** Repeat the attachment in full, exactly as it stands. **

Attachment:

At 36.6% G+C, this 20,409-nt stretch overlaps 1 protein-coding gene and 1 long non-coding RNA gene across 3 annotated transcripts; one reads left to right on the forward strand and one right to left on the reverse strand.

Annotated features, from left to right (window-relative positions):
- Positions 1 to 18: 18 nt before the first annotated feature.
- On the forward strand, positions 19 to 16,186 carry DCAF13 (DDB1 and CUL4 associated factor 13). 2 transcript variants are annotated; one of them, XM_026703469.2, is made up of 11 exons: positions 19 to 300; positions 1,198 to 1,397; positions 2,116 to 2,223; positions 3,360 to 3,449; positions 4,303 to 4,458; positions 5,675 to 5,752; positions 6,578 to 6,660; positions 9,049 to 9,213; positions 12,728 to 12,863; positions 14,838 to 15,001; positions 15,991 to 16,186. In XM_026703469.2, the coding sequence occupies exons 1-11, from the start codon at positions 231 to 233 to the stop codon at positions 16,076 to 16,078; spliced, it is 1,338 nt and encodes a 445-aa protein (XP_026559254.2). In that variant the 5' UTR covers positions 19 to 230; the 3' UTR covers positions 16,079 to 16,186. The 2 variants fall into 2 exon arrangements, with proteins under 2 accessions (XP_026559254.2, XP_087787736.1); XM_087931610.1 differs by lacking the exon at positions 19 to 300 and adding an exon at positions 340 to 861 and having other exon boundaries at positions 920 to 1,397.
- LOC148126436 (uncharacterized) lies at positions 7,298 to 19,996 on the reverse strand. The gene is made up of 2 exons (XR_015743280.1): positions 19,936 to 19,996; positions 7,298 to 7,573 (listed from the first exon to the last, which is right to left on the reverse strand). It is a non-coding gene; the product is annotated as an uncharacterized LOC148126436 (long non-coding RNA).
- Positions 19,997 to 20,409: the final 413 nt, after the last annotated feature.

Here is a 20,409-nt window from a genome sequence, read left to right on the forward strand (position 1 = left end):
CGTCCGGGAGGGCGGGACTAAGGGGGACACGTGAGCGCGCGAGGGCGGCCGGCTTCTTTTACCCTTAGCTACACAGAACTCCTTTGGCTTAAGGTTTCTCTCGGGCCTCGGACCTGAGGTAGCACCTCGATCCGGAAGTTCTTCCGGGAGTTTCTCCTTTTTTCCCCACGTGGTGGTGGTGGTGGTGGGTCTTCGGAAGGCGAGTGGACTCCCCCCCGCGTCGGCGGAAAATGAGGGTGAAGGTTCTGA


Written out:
At 36.6% G+C, this 20,409-nt stretch overlaps 1 protein-coding gene and 1 long non-coding RNA gene across 3 annotated transcripts; one reads left to right on the forward strand and one right to left on the reverse strand.

Annotated features, from left to right (window-relative positions):
- Positions 1 to 18: 18 nt before the first annotated feature.
- On the forward strand, positions 19 to 16,186 carry DCAF13 (DDB1 and CUL4 associated factor 13). 2 transcript variants are annotated; one of them, XM_026703469.2, is made up of 11 exons: positions 19 to 300; positions 1,198 to 1,397; positions 2,116 to 2,223; positions 3,360 to 3,449; positions 4,303 to 4,458; positions 5,675 to 5,752; positions 6,578 to 6,660; positions 9,049 to 9,213; positions 12,728 to 12,863; positions 14,838 to 15,001; positions 15,991 to 16,186. In XM_026703469.2, the coding sequence occupies exons 1-11, from the start codon at positions 231 to 233 to the stop codon at positions 16,076 to 16,078; spliced, it is 1,338 nt and encodes a 445-aa protein (XP_026559254.2). In that variant the 5' UTR covers positions 19 to 230; the 3' UTR covers positions 16,079 to 16,186. The 2 variants fall into 2 exon arrangements, with proteins under 2 accessions (XP_026559254.2, XP_087787736.1); XM_087931610.1 differs by lacking the exon at positions 19 to 300 and adding an exon at positions 340 to 861 and having other exon boundaries at positions 920 to 1,397.
- LOC148126436 (uncharacterized) lies at positions 7,298 to 19,996 on the reverse strand. The gene is made up of 2 exons (XR_015743280.1): positions 19,936 to 19,996; positions 7,298 to 7,573 (listed from the first exon to the last, which is right to left on the reverse strand). It is a non-coding gene; the product is annotated as an uncharacterized LOC148126436 (long non-coding RNA).
- Positions 19,997 to 20,409: the final 413 nt, after the last annotated feature.

Here is a 20,409-nt window from a genome sequence, read left to right on the forward strand (position 1 = left end):
CGTCCGGGAGGGCGGGACTAAGGGGGACACGTGAGCGCGCGAGGGCGGCCGGCTTCTTTTACCCTTAGCTACACAGAACTCCTTTGGCTTAAGGTTTCTCTCGGGCCTCGGACCTGAGGTAGCACCTCGATCCGGAAGTTCTTCCGGGAGTTTCTCCTTTTTTCCCCACGTGGTGGTGGTGGTGGTGGGTCTTCGGAAGGCGAGTGGACTCCCCCCCGCGTCGGCGGAAAATGAGGGTGAAGGTTCTGA